Skip to Main Content GCEP Home Page
Workshop
Solar Energy Workshop
October 18-19, 2004

GCEP held a two-day workshop to identify technical barriers to large-scale implementation of solar technologies and to discuss the research opportunities for developing breakthrough solutions that may lead to reduced greenhouse gas emissions.

The technical presentations focused on the fundamental physical and chemical processes that govern the operation of some major solar energy systems. The technologies discussed during the workshop included organic nanostructures, dye-sensitized solar cells, thin film devices, third generation photovoltaics, heterojunction cells, solar thermionic energy convertors, and space-based solar power.

International solar energy experts shared their perspectives on the technical issues that limit current efficiencies and on potential innovative strategies to overcome them. The workshops also informed the Stanford community about the solar energy area in which GCEP may consider sponsoring research during the next year. The workshop was held at the Frances C. Arrillaga Alumni Center at Stanford University.

Selected Presentations

Presentations below are in PDF format.


Restricted Use of Materials from GCEP Site: User may download materials from GCEP site only for User's own personal, non-commercial use. User may not otherwise copy, reproduce, retransmit, distribute, publish, commercially exploit or otherwise transfer any material without obtaining prior GCEP or author approval.

Welcome and Introduction
Welcome and Introduction
L. Orr, Global Climate and Energy Project
Solar Energy and Its Potential
M. Green, University of New South Wales, Australia
Improving Light Absorption
Quantum Dot Sensitization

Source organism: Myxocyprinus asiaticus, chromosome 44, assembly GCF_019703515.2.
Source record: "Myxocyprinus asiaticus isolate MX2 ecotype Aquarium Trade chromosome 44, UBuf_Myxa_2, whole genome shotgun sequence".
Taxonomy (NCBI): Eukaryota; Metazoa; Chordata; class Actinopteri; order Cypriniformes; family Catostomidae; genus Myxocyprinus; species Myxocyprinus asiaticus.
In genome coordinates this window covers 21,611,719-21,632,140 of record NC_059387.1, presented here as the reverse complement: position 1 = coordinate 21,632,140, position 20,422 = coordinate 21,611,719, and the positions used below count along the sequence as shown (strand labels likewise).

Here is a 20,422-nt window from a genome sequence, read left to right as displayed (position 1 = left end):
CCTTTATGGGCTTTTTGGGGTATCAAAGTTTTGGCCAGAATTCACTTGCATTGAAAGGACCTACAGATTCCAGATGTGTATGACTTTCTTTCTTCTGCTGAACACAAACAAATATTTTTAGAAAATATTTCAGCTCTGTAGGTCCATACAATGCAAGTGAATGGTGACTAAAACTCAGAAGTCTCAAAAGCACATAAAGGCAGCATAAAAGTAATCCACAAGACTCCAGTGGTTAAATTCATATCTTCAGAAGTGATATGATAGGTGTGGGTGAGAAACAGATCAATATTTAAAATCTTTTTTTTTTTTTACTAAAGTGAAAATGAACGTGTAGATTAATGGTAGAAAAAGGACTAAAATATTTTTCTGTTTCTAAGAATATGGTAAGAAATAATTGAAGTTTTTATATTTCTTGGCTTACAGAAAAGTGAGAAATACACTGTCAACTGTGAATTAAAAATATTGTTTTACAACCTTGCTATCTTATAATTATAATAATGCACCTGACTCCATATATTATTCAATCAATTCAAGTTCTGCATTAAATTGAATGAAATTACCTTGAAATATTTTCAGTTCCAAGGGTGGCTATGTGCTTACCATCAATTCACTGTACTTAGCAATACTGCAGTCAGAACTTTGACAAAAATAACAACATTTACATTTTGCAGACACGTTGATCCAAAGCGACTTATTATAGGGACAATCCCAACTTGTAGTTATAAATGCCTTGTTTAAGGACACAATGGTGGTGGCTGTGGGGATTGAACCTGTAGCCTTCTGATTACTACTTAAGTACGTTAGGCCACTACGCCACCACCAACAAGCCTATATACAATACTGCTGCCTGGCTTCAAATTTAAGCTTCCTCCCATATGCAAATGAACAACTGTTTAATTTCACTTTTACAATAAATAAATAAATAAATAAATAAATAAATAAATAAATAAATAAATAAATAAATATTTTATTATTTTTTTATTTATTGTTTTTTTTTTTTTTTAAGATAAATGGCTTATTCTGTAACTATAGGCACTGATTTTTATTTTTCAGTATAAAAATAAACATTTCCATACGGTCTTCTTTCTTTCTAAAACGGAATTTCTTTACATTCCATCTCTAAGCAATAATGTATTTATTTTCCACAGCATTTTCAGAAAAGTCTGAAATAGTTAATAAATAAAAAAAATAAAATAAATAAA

T. Toyoda, University of Electro-Communications, Japan
High Efficiency Carrier Multiplication in PbSe Quantum Dots
V. Klimov, Los Alamos National Laboratory
Light-Harvesting Host-Guest Antenna Materials
D. Bruehwiler, University of Bern, Switzerland
Transport and Kinetics
Exciton Diffusion
L. Siebbeles, Technical University of Delft, Netherlands
Charge Transport in Organic Materials
M. Wasielewski, Northwestern University
Electron Transfer Kinetics
J. Durrant, Imperial College, United Kingdom
Design of Photoactive Complexes
P. Dutton, University of Pennsylvania
Overall Cell Performance
Optimization of Conjugated-Polymer-Based Bulk Heterojunctions
J. Hummelen, Groningen University, Netherlands
Stability of Organic Materials
A. Hagfeldt, Uppsala University, Sweden

October 19, 2004

Thin Film Photovoltaics
Extremely Thin Absorbers-EU Project Overview
F. Lenzmann, Energy Research Centre of the Netherlands
Inorganic Thin Films: Future Perspectives
J. Benner, National Renewable Energy Laboratory
Third Generation Photovoltaics
M. Green, University of New South Wales, Australia
Matching the Solar Spectrum
Intermediate Band Solar Cells
W. Walukiewicz, Lawrence Berkeley National Laboratory
III-V Multijunction Cells
R. King, Spectrolab, Inc
Non-Lattice-Matched III-V Heterostructures
H. Atwater, California Institute of Technology
Solar Thermal
Concentrating Solar Power
S. Jones, Sandia National Laboratory
Novel Heat Transfer Fluids and Thermal Storage
L. Moens, National Renewable Energy Laboratory
Solar Technologies
Thermionic Energy Conversion
T. Fisher, Purdue University
Space Solar Power
M. Hoffert, New York University
 
HOME  |  RESEARCH  |  EVENTS  |  NEWS  |  TECHNICAL LIBRARY  |  ABOUT  |  TERMS OF USE  |  SITE MAP

© Copyright 2013-2015 Stanford University: Global Climate and Energy Project (GCEP)


Restricted Use of Materials from GCEP Site: User may download materials from GCEP site only for User's own personal, non-commercial use. User may not otherwise copy, reproduce, retransmit, distribute, publish, commercially exploit or otherwise transfer any material without obtaining prior GCEP or author approval.